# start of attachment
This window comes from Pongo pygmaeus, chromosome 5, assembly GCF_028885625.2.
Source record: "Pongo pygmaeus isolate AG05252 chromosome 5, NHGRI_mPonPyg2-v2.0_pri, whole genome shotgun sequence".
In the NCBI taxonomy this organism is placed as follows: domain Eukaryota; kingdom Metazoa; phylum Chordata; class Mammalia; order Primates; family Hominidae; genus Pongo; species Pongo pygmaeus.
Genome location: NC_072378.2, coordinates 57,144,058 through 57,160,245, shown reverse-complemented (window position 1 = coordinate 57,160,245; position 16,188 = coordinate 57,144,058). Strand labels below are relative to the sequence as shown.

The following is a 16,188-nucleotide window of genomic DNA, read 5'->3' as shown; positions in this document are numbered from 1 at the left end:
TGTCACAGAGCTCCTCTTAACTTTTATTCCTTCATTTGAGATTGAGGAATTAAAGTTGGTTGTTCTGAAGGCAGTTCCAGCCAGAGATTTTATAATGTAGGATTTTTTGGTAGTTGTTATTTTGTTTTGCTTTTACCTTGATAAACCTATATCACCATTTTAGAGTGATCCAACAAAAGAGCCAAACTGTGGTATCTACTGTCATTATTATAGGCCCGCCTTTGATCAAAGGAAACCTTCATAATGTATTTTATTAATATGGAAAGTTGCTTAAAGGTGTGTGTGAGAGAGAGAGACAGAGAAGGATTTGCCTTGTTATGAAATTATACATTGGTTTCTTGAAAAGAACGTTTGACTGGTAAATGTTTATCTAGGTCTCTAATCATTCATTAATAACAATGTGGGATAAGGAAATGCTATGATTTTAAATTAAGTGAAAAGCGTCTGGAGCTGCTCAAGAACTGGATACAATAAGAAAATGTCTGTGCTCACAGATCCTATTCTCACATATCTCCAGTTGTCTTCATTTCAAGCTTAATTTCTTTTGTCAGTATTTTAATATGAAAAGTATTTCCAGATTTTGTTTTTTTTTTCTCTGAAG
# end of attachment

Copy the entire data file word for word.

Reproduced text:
This window comes from Pongo pygmaeus, chromosome 5, assembly GCF_028885625.2.
Source record: "Pongo pygmaeus isolate AG05252 chromosome 5, NHGRI_mPonPyg2-v2.0_pri, whole genome shotgun sequence".
In the NCBI taxonomy this organism is placed as follows: domain Eukaryota; kingdom Metazoa; phylum Chordata; class Mammalia; order Primates; family Hominidae; genus Pongo; species Pongo pygmaeus.
Genome location: NC_072378.2, coordinates 57,144,058 through 57,160,245, shown reverse-complemented (window position 1 = coordinate 57,160,245; position 16,188 = coordinate 57,144,058). Strand labels below are relative to the sequence as shown.

The following is a 16,188-nucleotide window of genomic DNA, read 5'->3' as shown; positions in this document are numbered from 1 at the left end:
TGTCACAGAGCTCCTCTTAACTTTTATTCCTTCATTTGAGATTGAGGAATTAAAGTTGGTTGTTCTGAAGGCAGTTCCAGCCAGAGATTTTATAATGTAGGATTTTTTGGTAGTTGTTATTTTGTTTTGCTTTTACCTTGATAAACCTATATCACCATTTTAGAGTGATCCAACAAAAGAGCCAAACTGTGGTATCTACTGTCATTATTATAGGCCCGCCTTTGATCAAAGGAAACCTTCATAATGTATTTTATTAATATGGAAAGTTGCTTAAAGGTGTGTGTGAGAGAGAGAGACAGAGAAGGATTTGCCTTGTTATGAAATTATACATTGGTTTCTTGAAAAGAACGTTTGACTGGTAAATGTTTATCTAGGTCTCTAATCATTCATTAATAACAATGTGGGATAAGGAAATGCTATGATTTTAAATTAAGTGAAAAGCGTCTGGAGCTGCTCAAGAACTGGATACAATAAGAAAATGTCTGTGCTCACAGATCCTATTCTCACATATCTCCAGTTGTCTTCATTTCAAGCTTAATTTCTTTTGTCAGTATTTTAATATGAAAAGTATTTCCAGATTTTGTTTTTTTTTTCTCTGAAG